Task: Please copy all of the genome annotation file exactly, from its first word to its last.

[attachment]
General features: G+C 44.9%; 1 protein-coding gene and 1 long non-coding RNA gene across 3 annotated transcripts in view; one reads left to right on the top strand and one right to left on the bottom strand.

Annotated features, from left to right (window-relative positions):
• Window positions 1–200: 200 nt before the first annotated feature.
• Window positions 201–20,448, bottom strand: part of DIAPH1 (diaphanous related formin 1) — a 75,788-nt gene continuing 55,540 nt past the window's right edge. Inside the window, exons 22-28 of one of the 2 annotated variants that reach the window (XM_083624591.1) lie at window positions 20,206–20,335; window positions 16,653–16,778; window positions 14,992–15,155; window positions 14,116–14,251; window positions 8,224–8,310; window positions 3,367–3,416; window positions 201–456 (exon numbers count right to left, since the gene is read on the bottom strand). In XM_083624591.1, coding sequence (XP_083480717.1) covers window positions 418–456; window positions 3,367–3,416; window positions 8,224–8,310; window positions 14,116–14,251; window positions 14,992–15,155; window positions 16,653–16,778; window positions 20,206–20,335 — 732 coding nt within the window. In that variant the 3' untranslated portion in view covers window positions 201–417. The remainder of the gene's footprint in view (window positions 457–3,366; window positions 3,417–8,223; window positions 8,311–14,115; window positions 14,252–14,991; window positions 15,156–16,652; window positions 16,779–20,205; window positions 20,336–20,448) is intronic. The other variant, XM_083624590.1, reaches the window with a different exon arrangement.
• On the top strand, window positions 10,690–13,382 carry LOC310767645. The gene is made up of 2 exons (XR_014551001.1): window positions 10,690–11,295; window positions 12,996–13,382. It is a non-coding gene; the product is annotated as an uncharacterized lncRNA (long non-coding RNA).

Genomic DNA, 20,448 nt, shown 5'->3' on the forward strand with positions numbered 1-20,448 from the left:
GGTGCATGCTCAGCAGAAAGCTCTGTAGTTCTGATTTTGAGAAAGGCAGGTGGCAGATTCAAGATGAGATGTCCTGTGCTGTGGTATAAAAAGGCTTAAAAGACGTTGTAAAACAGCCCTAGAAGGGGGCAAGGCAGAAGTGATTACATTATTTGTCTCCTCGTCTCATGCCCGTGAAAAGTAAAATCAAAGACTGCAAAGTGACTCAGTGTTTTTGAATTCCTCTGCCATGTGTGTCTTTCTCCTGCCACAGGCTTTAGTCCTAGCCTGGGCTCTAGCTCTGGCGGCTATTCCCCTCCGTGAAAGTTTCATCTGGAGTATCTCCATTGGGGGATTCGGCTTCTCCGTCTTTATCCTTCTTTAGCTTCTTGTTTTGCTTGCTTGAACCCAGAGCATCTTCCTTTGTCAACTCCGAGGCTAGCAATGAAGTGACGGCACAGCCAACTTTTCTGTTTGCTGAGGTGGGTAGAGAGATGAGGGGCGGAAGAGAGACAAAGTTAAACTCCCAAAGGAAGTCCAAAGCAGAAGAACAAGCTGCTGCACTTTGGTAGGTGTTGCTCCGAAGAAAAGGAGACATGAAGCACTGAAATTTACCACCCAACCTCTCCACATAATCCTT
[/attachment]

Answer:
General features: G+C 44.9%; 1 protein-coding gene and 1 long non-coding RNA gene across 3 annotated transcripts in view; one reads left to right on the top strand and one right to left on the bottom strand.

Annotated features, from left to right (window-relative positions):
• Window positions 1–200: 200 nt before the first annotated feature.
• Window positions 201–20,448, bottom strand: part of DIAPH1 (diaphanous related formin 1) — a 75,788-nt gene continuing 55,540 nt past the window's right edge. Inside the window, exons 22-28 of one of the 2 annotated variants that reach the window (XM_083624591.1) lie at window positions 20,206–20,335; window positions 16,653–16,778; window positions 14,992–15,155; window positions 14,116–14,251; window positions 8,224–8,310; window positions 3,367–3,416; window positions 201–456 (exon numbers count right to left, since the gene is read on the bottom strand). In XM_083624591.1, coding sequence (XP_083480717.1) covers window positions 418–456; window positions 3,367–3,416; window positions 8,224–8,310; window positions 14,116–14,251; window positions 14,992–15,155; window positions 16,653–16,778; window positions 20,206–20,335 — 732 coding nt within the window. In that variant the 3' untranslated portion in view covers window positions 201–417. The remainder of the gene's footprint in view (window positions 457–3,366; window positions 3,417–8,223; window positions 8,311–14,115; window positions 14,252–14,991; window positions 15,156–16,652; window positions 16,779–20,205; window positions 20,336–20,448) is intronic. The other variant, XM_083624590.1, reaches the window with a different exon arrangement.
• On the top strand, window positions 10,690–13,382 carry LOC310767645. The gene is made up of 2 exons (XR_014551001.1): window positions 10,690–11,295; window positions 12,996–13,382. It is a non-coding gene; the product is annotated as an uncharacterized lncRNA (long non-coding RNA).

Genomic DNA, 20,448 nt, shown 5'->3' on the forward strand with positions numbered 1-20,448 from the left:
GGTGCATGCTCAGCAGAAAGCTCTGTAGTTCTGATTTTGAGAAAGGCAGGTGGCAGATTCAAGATGAGATGTCCTGTGCTGTGGTATAAAAAGGCTTAAAAGACGTTGTAAAACAGCCCTAGAAGGGGGCAAGGCAGAAGTGATTACATTATTTGTCTCCTCGTCTCATGCCCGTGAAAAGTAAAATCAAAGACTGCAAAGTGACTCAGTGTTTTTGAATTCCTCTGCCATGTGTGTCTTTCTCCTGCCACAGGCTTTAGTCCTAGCCTGGGCTCTAGCTCTGGCGGCTATTCCCCTCCGTGAAAGTTTCATCTGGAGTATCTCCATTGGGGGATTCGGCTTCTCCGTCTTTATCCTTCTTTAGCTTCTTGTTTTGCTTGCTTGAACCCAGAGCATCTTCCTTTGTCAACTCCGAGGCTAGCAATGAAGTGACGGCACAGCCAACTTTTCTGTTTGCTGAGGTGGGTAGAGAGATGAGGGGCGGAAGAGAGACAAAGTTAAACTCCCAAAGGAAGTCCAAAGCAGAAGAACAAGCTGCTGCACTTTGGTAGGTGTTGCTCCGAAGAAAAGGAGACATGAAGCACTGAAATTTACCACCCAACCTCTCCACATAATCCTT